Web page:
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Customer Reviews

Some of her material illustrated that the author was not an authority on politics.
M'shindi's Friend
At times, I felt the author really strayed from topic to include little pieces of information that had no relevance or were a stretch to fit with book's topic.
I heart Target!
This one is worth less than one star, but there's no "no stars" option, so I have to give it a star it really does not deserve.
X

Most Helpful Customer Reviews

16 of 18 people found the following review helpful By Denise L. Plourde-whitehair on December 5, 2008
Format: Paperback Verified Purchase
In the 16 page Preface, and following 10 page Introduction, we learn quickly that Lightfoot was given two months to write the book, and a few days to update it after the general election. We also learn she never interviewed Michelle, and begin to hear her suppositions as to how the Obama family compares to her own. Surprisingly, the Preface and Introduction prove to be better than the following Chapters 1-10 (169 pages of medium sized font, wide spaced print) which are followed by 3 pages of Acknowledgements and another 26 pages of Notes referencing the sources she used to write the book. Anyone who was half paying attention to news broadcasts throughout the election season has already heard everything contained within. Lightfoot shares little we don't already know about Michelle. She often and quickly digresses at length onto other persons and situations in the campaign, and repeats these details again and again in chapter after chapter, all the time giving her opinion and irrelevant thoughts regarding situations. I admit to having stopped reading after Chapter 8 out of sheer boredom and frustration. The book lacks proper editing; at times she speaks to our new President Elect; at other times, it appears she is writing as if the general election decision has not been made yet. Lightfoot quotes and relies on opinions of a British journalist friend, as well as a couple of Michelle's classmates (located in a yearbook) who had little or no interaction with Michelle. It appears throughout that she is struggling to fill the pages in any way she can. I recommend skipping this book entirely. Lightfoot and others should make another attempt only after more of Michelle is revealed to us in her early years as First Lady, or through direct interviews with Michelle and her family.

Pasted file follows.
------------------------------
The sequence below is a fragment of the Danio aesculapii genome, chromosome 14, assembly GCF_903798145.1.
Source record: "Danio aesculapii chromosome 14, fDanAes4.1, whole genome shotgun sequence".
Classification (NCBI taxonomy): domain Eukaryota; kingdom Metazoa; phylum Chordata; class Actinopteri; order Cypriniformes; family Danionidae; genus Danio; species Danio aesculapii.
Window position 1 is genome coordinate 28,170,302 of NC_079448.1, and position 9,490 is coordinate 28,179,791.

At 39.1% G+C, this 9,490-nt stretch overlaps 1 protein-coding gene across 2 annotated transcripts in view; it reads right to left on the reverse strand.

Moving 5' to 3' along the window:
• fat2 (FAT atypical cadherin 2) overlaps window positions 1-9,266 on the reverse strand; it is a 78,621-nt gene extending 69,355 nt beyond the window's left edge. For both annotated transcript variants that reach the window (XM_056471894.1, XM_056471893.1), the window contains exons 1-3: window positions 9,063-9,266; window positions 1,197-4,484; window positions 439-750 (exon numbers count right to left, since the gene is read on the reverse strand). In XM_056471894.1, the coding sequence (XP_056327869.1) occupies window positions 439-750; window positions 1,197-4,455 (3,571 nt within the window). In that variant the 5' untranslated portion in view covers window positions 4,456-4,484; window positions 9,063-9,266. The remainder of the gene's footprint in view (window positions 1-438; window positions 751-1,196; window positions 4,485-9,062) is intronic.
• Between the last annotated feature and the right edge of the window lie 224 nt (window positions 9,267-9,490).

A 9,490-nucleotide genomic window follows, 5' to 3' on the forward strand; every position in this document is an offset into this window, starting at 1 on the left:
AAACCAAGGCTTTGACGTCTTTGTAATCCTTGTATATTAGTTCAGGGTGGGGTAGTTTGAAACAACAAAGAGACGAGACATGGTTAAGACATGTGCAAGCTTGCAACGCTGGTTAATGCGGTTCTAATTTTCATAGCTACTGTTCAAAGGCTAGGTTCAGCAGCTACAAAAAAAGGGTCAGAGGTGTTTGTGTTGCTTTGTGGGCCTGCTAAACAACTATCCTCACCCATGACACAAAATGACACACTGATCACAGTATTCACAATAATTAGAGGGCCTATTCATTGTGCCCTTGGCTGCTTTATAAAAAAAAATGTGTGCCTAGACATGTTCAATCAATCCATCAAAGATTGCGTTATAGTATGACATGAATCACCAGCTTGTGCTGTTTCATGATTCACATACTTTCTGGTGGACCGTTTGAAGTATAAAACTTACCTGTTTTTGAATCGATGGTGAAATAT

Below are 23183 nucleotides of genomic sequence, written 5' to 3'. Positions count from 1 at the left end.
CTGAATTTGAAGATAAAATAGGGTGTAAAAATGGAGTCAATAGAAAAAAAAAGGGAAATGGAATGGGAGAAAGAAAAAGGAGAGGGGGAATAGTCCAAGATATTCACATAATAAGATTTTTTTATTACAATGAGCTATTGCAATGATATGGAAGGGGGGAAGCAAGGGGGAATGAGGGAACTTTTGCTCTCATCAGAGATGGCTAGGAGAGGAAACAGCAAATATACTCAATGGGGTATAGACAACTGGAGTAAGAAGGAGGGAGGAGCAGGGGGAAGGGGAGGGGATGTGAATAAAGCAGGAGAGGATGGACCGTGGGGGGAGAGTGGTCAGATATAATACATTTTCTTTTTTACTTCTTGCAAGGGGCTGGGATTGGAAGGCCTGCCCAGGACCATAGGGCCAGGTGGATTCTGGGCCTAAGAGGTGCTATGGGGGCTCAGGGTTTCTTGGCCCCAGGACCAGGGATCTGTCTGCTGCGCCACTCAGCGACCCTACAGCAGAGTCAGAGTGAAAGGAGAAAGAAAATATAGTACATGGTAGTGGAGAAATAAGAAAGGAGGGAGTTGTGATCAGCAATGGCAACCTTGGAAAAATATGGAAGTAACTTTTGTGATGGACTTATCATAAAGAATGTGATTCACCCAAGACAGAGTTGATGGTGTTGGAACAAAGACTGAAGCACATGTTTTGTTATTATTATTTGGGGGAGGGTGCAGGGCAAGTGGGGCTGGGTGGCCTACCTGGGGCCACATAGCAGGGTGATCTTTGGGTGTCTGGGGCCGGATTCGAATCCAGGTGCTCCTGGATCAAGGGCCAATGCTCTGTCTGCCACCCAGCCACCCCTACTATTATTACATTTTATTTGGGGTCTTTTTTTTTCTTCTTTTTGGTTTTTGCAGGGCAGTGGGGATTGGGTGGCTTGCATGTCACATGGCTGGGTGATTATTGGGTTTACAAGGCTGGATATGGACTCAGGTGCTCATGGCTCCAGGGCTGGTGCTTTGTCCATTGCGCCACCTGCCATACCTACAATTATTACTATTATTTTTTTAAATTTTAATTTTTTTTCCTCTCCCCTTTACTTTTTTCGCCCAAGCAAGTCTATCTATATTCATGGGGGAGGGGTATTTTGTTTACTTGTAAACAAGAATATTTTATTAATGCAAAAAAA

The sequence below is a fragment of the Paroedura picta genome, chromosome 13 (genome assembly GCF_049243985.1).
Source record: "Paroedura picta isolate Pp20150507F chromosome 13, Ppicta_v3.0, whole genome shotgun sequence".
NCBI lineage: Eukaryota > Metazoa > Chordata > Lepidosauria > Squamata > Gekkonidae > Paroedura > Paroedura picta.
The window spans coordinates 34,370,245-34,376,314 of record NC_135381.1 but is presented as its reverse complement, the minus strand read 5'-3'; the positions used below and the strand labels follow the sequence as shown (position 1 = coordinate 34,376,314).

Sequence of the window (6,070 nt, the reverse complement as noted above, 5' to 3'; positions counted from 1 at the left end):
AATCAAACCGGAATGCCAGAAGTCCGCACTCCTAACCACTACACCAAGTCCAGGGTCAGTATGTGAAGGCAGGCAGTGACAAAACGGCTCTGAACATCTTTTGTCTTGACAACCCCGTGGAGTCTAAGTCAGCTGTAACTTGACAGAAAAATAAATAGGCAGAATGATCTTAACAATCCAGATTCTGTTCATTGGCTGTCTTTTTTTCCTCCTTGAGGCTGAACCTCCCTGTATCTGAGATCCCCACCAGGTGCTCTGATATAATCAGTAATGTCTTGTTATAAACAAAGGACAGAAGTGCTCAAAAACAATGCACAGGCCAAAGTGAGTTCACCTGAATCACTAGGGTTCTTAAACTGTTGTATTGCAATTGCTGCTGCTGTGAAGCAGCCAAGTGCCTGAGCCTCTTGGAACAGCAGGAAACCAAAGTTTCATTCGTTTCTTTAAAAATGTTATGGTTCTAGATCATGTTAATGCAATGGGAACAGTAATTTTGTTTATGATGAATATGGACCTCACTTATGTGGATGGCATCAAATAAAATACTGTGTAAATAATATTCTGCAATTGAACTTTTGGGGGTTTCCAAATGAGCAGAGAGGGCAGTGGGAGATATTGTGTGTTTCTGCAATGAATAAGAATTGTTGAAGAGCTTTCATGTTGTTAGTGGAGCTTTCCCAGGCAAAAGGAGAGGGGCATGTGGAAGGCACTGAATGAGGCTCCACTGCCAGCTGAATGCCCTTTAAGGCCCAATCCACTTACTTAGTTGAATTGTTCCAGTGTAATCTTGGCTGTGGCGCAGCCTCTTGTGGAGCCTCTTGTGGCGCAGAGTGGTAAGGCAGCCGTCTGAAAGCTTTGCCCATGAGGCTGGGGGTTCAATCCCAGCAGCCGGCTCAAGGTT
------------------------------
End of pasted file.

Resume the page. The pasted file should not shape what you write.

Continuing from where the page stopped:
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20 of 26 people found the following review helpful By A. Wong on September 18, 2008
Format: Kindle Edition Verified Purchase
I am so excited to read this biography of Michelle Obama. She is smart, beautiful, hard-working, and a dedicated mother. For people who say you can't do it all, Michelle is the proof that you can! And she does it with grace and elegance, all from the heart, with sincerity that many other political figures don't show. My only regret with this Kindle edition is that I can't share it with my daughter!

UPDATE: Now that I've finished the book, I have to say I'm very disappointed. I am a BIG fan of Michelle Obama, but the author wrote this book without ever speaking with, or even having a personal e-mail from, Michelle. She basically Googled Michelle Obama and wrote about whatever she found on the internet. The author pretty quickly exhausts her info about Obama and then spends a lot of the book talking about her own uninteresting suburban life. What a bummer!
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3 of 3 people found the following review helpful By M'shindi's Friend on December 16, 2008
Format: Paperback